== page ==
Young Americans aren't too poor to have children. They're just chicken.

Even when my children were utterly helpless, they were so precious and valuable. As each baby grew and personality began to show through — and I began to get more sleep — I started to think I could do it again. Each subsequent child was not as hard on me during the newborn stage simply because I knew the ropes, having been through it before.

I cannot deny that parenting has come at a cost. My husband and I have worked hard and sacrificed to make ends meet. We drive old cars, have home projects we won’t get to any time soon, and do without some luxuries other people consider necessities. We have less free time than a childless couple. With six people living in our house, we also have a lot of messes.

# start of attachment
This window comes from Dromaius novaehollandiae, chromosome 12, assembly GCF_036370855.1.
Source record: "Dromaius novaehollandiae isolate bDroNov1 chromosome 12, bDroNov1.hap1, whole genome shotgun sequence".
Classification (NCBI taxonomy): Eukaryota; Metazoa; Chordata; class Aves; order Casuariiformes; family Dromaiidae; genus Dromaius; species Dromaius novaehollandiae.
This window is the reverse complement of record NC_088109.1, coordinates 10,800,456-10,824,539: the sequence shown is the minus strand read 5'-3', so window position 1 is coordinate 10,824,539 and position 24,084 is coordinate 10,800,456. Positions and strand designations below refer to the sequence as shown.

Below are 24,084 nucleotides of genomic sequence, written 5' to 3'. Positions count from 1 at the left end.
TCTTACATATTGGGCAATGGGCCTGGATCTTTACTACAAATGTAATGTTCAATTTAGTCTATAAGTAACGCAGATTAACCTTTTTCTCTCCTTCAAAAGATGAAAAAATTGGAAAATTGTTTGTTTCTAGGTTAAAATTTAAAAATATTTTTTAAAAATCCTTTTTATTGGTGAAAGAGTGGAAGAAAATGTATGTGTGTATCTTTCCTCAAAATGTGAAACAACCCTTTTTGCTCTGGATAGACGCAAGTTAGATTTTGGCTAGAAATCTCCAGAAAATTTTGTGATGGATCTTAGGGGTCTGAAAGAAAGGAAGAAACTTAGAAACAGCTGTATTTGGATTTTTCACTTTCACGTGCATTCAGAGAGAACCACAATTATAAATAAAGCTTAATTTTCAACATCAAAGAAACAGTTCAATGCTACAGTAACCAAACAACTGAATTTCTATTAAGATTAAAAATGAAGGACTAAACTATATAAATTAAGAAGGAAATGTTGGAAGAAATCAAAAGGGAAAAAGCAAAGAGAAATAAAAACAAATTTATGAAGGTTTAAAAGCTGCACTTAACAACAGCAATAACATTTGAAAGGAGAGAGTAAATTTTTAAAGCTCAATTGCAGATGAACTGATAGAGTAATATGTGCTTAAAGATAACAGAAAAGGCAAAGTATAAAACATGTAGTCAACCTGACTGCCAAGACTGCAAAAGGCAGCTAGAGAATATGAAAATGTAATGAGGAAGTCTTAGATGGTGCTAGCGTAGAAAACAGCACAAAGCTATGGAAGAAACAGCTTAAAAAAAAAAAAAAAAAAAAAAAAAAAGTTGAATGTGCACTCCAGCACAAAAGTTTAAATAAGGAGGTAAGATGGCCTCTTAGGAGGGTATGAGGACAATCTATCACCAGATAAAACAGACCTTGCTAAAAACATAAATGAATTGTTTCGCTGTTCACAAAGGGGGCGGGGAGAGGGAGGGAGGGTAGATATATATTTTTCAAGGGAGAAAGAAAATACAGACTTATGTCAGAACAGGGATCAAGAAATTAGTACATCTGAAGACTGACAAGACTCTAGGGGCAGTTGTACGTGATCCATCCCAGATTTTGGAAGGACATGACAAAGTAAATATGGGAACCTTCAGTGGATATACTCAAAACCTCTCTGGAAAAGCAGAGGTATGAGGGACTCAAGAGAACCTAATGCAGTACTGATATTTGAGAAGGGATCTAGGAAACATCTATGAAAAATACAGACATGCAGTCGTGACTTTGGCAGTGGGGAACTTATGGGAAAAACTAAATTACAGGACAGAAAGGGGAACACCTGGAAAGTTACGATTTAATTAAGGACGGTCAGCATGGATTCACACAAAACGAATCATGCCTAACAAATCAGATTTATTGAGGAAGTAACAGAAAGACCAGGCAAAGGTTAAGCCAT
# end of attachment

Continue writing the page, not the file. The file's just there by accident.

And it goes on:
For our family, that’s okay. We’re too busy laughing and learning and loving to feel like we’re missing out. When I look at all the best things in my life, every single one has come at a high cost. I didn’t know how expensive children are, what toll pregnancy would take on my body, or how tired I’d be. I couldn’t look into the future to see what types of challenges and heartaches we’ll face.